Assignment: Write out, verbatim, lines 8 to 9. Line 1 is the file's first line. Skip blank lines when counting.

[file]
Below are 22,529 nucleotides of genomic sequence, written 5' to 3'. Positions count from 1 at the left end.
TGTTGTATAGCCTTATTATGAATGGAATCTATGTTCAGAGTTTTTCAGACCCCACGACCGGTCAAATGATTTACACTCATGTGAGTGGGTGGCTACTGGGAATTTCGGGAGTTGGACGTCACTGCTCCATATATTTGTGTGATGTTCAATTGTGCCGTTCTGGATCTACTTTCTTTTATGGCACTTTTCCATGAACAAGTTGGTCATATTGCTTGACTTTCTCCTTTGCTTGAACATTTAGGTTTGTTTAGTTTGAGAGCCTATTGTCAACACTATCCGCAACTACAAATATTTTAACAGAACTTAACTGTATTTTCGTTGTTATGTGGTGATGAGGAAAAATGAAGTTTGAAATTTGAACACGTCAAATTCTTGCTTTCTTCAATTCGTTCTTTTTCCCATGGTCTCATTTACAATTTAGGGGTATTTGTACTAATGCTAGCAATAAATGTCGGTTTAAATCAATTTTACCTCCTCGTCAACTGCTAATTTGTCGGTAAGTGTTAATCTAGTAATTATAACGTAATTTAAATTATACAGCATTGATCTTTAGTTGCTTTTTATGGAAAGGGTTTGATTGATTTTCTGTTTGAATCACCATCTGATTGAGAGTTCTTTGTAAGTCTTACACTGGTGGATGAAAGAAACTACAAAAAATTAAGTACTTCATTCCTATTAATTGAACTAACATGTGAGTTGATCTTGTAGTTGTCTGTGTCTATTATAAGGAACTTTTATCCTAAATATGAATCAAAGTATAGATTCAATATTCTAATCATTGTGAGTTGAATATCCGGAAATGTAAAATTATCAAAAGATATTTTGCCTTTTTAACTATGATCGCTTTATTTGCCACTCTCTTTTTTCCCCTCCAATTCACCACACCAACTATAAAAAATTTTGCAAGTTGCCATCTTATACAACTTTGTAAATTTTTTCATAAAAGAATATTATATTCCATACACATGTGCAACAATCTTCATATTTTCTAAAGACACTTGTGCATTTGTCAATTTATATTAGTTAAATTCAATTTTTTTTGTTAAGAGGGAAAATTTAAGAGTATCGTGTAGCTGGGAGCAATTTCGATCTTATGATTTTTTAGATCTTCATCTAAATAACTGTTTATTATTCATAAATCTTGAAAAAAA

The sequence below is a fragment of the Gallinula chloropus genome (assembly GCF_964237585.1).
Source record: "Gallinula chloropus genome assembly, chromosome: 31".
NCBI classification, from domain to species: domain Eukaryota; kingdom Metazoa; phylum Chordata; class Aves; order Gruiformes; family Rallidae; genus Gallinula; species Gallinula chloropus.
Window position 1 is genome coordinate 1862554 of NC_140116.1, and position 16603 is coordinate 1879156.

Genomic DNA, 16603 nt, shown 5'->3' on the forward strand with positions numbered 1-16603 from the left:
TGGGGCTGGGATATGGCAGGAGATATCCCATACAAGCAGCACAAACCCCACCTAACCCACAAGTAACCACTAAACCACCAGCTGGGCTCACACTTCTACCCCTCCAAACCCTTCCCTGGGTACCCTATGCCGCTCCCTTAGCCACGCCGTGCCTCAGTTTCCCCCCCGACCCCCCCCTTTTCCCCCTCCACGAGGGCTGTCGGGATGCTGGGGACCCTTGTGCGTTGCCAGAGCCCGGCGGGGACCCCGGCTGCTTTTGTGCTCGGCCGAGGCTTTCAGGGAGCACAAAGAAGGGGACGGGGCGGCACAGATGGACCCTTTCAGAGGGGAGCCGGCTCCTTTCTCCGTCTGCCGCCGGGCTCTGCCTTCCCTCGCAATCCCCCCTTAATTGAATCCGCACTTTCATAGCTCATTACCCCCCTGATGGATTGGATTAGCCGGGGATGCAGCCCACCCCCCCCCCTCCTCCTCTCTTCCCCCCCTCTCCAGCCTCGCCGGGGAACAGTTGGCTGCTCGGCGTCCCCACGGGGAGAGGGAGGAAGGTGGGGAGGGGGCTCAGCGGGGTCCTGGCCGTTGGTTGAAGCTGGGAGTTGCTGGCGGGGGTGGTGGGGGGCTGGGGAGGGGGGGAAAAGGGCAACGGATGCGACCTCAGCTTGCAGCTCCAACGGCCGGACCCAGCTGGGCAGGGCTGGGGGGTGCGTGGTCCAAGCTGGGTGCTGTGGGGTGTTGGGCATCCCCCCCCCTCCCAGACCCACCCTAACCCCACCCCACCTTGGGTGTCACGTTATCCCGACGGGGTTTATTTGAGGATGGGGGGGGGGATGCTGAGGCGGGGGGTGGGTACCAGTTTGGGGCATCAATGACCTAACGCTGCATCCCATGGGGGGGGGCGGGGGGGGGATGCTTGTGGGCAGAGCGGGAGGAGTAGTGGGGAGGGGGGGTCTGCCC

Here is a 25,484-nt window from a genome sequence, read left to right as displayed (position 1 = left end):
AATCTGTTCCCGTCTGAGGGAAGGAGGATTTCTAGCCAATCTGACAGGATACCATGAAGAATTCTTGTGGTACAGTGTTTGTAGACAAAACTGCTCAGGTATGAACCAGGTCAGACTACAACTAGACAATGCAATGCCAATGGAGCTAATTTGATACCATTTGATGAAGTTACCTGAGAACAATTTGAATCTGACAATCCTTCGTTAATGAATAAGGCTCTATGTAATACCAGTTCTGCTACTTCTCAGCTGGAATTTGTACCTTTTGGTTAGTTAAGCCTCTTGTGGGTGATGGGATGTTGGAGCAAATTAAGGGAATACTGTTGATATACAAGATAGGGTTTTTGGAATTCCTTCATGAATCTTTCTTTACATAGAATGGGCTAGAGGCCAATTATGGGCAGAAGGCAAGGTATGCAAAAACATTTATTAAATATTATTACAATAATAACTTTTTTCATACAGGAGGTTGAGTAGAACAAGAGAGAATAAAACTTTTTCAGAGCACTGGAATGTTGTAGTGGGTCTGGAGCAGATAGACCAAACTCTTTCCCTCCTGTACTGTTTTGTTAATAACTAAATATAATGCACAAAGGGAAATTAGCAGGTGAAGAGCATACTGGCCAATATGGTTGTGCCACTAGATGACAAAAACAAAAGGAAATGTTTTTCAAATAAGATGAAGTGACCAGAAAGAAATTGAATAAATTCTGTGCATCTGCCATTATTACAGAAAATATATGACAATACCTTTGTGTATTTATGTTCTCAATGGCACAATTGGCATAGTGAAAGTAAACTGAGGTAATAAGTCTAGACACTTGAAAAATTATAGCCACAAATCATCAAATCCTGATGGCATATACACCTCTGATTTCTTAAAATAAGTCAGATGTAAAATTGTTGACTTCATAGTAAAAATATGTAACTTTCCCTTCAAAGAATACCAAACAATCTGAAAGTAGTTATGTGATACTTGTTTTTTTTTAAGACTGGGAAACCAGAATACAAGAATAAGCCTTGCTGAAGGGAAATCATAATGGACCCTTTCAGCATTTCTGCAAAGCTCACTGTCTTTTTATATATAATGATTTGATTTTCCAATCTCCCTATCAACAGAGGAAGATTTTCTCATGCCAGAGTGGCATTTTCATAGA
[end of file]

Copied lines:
TGGGGCTGGGATATGGCAGGAGATATCCCATACAAGCAGCACAAACCCCACCTAACCCACAAGTAACCACTAAACCACCAGCTGGGCTCACACTTCTACCCCTCCAAACCCTTCCCTGGGTACCCTATGCCGCTCCCTTAGCCACGCCGTGCCTCAGTTTCCCCCCCGACCCCCCCCTTTTCCCCCTCCACGAGGGCTGTCGGGATGCTGGGGACCCTTGTGCGTTGCCAGAGCCCGGCGGGGACCCCGGCTGCTTTTGTGCTCGGCCGAGGCTTTCAGGGAGCACAAAGAAGGGGACGGGGCGGCACAGATGGACCCTTTCAGAGGGGAGCCGGCTCCTTTCTCCGTCTGCCGCCGGGCTCTGCCTTCCCTCGCAATCCCCCCTTAATTGAATCCGCACTTTCATAGCTCATTACCCCCCTGATGGATTGGATTAGCCGGGGATGCAGCCCACCCCCCCCCCTCCTCCTCTCTTCCCCCCCTCTCCAGCCTCGCCGGGGAACAGTTGGCTGCTCGGCGTCCCCACGGGGAGAGGGAGGAAGGTGGGGAGGGGGCTCAGCGGGGTCCTGGCCGTTGGTTGAAGCTGGGAGTTGCTGGCGGGGGTGGTGGGGGGCTGGGGAGGGGGGGAAAAGGGCAACGGATGCGACCTCAGCTTGCAGCTCCAACGGCCGGACCCAGCTGGGCAGGGCTGGGGGGTGCGTGGTCCAAGCTGGGTGCTGTGGGGTGTTGGGCATCCCCCCCCCTCCCAGACCCACCCTAACCCCACCCCACCTTGGGTGTCACGTTATCCCGACGGGGTTTATTTGAGGATGGGGGGGGGGATGCTGAGGCGGGGGGTGGGTACCAGTTTGGGGCATCAATGACCTAACGCTGCATCCCATGGGGGGGGGCGGGGGGGGGATGCTTGTGGGCAGAGCGGGAGGAGTAGTGGGGAGGGGGGGTCTGCCC

Here is a 25,484-nt window from a genome sequence, read left to right as displayed (position 1 = left end):